So, by default, this county is expensive. Hampshire has an overall average price of £306,565, according to Rightmove – that’s £90,000 more than the national average of £218,255*. Detached properties had an average sold price of £486,304 and even flats averaged at £178,617 in the past year. House prices in Hampshire have risen six per cent in the last year too – despite any uncertainties and wobbles about the housing market after the Brexit vote. So with Hampshire’s popularity – still being ‘commutable’ to London with the M3 and M25 and mainline train stations to Waterloo, yet near the coast and with the New Forest as the jewel in its crown – it’s no wonder my property obsession keeps me awake, because the minute something decent comes on the market it’s snapped up.
I’ve become envious when friends tell me they’ve found a new house in the county and are moving. Whenever I get someone’s address – whether it be to drop my son off at a friend’s party or to pop a birthday card through a door – I will rush home and tap their address into a property portal and then find out all the important stats: what they paid for their house, what it’s worth now, where it’s located. It’s terrible but based on that information, I will then pigeon-hole the homeowner into categories such as ‘posh’, ‘nasty area’, ‘up and coming’ or ‘yuk.’
Once, a mum at my son’s school gave me an invitation to her son’s birthday party. The address was on there – priceless information. I went online to check out her house – how much she paid, how many bathrooms it had…It was huge, in a beautiful location. Instantly, I respected her more. How terrible is that? Another time a glamorous acquaintance gave me her address. This woman always looks incredible. Surely her house would match? Yet my property snooping told me her home was a tiny one-bed ex-council property. She fell a few rungs in my esteem immediately. How is it that a house can define someone like this?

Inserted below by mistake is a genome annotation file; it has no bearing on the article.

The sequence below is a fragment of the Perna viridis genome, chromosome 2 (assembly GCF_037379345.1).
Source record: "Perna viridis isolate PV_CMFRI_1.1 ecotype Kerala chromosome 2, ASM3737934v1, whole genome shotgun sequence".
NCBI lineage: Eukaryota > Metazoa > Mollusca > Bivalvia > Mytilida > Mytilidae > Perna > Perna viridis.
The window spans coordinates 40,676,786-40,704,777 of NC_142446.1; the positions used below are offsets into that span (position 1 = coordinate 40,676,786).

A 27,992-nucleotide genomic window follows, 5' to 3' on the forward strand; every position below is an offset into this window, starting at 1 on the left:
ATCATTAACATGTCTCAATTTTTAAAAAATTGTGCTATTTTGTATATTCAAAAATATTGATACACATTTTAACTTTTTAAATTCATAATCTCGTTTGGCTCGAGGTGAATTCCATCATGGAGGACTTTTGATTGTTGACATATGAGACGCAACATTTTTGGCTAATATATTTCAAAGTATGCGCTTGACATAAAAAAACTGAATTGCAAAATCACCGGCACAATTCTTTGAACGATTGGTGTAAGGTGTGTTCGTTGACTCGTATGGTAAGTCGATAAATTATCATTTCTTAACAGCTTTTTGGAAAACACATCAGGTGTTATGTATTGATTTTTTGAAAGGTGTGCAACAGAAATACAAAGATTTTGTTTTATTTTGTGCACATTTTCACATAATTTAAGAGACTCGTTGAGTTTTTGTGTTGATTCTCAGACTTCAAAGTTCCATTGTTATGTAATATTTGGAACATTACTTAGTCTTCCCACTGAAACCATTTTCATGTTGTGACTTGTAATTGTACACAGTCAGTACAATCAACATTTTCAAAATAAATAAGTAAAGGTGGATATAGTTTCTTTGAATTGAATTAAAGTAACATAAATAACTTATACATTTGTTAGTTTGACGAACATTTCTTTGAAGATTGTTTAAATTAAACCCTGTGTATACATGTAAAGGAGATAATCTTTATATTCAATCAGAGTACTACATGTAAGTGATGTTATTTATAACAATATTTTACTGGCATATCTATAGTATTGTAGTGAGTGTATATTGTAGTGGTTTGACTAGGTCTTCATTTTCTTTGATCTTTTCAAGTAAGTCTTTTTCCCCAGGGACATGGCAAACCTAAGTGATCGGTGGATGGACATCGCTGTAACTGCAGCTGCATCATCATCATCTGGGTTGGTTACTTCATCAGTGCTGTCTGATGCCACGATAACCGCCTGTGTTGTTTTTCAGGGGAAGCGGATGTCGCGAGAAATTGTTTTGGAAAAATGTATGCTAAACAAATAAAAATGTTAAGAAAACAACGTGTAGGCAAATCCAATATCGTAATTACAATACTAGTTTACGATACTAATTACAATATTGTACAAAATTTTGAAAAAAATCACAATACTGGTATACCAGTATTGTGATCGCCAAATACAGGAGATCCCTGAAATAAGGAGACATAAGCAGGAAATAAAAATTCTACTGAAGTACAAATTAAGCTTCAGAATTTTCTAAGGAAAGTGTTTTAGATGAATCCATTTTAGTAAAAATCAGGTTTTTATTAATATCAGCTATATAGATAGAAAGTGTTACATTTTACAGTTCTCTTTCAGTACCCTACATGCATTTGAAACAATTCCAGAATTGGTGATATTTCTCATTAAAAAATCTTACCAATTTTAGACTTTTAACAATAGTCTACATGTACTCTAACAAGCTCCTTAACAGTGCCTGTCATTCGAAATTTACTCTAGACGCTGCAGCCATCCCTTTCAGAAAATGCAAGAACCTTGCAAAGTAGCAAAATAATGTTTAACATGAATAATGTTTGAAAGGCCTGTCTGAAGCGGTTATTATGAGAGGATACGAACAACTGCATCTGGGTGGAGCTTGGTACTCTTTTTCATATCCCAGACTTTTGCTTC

Clinical psychologist Dr Claire Halsey says that looking at bigger, better and more expensive houses isn’t bonkers but merely human nature. ‘In terms of looking at houses we can never afford there are several possible reasons, for example we might be looking for a home to aspire to – whether it’s size for a growing family or features which make life easier,’ she explains. ‘Another motivator is to get ideas that can apply to our own home to make it more comfortable or add a feature.
‘Property sites feed our natural human curiosity and a certain drive to check our social status in comparison to people we know,’ she says. ‘One measure of which might be the neighbourhood and the sort of home others inhabit.
‘Of course there are very many other markers of people’s standing from their personal qualities, values and behaviours which are more subtle and perhaps a more meaningful way of considering others – but that won’t interfere with a quick browse to see how others live.’
My obsession is not something I’m proud of. But, sadly, as the saying goes ‘an Englishman’s home is his castle’ – and for me, the home speaks volumes about the person who lives in it. Maybe that’s why I enjoy snooping at other people’s properties on websites so much – it’s a way of seeing how the other half live. I love seeing how they’ve tiled their bathrooms and I enjoy having a look at interesting kitchen layouts and colour schemes.
And I can’t be alone in my addiction to ogling properties – images are everything when it comes to selling a house, and, according to Rightmove, 1.5m images are uploaded to its website every single day.
As for me, I’ve tried weaning myself off lusting after impossible properties and widening my Hampshire property search – but that doesn’t work either. I’m still yet to find our perfect next house without having to resort to highway robbery. The closer you get to the coast, prices go up. The closer you get to the New Forest, prices go up. The closer you get to commuting routes to London…
you guessed it. I suppose this is the price we Hampshire folk pay for living in one of the most beautiful counties in England. And with that blessing and curse in mind I’m off now because my phone alert is bleeping furiously. Rightmove is calling…■